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Chapter 1. Microsoft Office and XML > Opening Office to the World

1.4. Opening Office to the World

While the .doc and .xls file formats have served as de facto standard file formats for years, and developers have created a variety of tools for getting information into and out of these formats, writing code that could produce or consume them has never been much fun. Technologies like mail merges and ODBC connections have made it possible to connect the Office applications to other tools, but this is the first time that Microsoft has taken large steps to make Office data accessible through means other than the Office products themselves, and simultaneously has made the applications much more agnostic about where their information comes from.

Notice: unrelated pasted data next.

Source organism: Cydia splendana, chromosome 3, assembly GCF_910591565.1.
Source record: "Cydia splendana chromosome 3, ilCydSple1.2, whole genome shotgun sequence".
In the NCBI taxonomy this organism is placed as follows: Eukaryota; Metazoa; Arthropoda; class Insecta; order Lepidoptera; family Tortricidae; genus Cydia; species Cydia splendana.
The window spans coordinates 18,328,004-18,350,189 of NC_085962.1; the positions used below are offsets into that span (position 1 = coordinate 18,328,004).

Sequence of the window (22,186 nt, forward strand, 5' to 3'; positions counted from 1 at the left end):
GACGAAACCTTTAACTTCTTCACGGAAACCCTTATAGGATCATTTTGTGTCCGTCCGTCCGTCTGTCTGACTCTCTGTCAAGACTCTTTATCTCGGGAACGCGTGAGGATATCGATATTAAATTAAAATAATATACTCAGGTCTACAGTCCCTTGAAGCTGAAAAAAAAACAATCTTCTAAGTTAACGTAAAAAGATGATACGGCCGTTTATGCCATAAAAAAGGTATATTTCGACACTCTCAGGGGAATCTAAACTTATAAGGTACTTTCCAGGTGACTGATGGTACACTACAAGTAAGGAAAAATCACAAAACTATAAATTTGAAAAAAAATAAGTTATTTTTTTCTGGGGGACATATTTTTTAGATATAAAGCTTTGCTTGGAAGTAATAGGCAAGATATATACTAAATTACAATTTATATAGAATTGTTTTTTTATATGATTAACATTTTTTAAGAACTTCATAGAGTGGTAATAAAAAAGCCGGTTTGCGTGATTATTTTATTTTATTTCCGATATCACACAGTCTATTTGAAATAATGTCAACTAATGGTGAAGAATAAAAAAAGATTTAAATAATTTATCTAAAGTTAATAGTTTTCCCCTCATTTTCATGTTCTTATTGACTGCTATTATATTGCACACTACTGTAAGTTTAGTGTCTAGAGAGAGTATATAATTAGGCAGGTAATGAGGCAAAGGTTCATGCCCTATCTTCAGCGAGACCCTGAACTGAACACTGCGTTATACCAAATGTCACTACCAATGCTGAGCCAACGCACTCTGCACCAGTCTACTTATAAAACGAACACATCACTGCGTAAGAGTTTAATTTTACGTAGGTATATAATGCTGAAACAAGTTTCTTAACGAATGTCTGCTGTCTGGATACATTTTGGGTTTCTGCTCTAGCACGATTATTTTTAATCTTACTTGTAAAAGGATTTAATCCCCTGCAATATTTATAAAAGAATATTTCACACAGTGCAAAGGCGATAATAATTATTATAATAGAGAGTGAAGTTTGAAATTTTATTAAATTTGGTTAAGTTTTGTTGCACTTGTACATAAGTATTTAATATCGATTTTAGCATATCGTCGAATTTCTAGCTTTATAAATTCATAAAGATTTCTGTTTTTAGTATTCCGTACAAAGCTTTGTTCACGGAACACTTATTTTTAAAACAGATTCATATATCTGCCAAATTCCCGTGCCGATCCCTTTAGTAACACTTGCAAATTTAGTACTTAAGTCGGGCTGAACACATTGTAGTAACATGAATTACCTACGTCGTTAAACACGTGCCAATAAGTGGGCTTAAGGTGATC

By freeing users from their applications' traditional perspectives on information sources, Microsoft has created a whole new range of possibilities for using its applications as interactive browsers. Users who have been frustrated by the limited interaction capabilities of web browsers can now access their data, and edit it, in familiar applications supporting many different styles of information manipulation. For the most part, the applications continue to prefer working with local documents and can read documents from the Web, but they have taken a big step toward integration with Web- and XML-based infrastructure.


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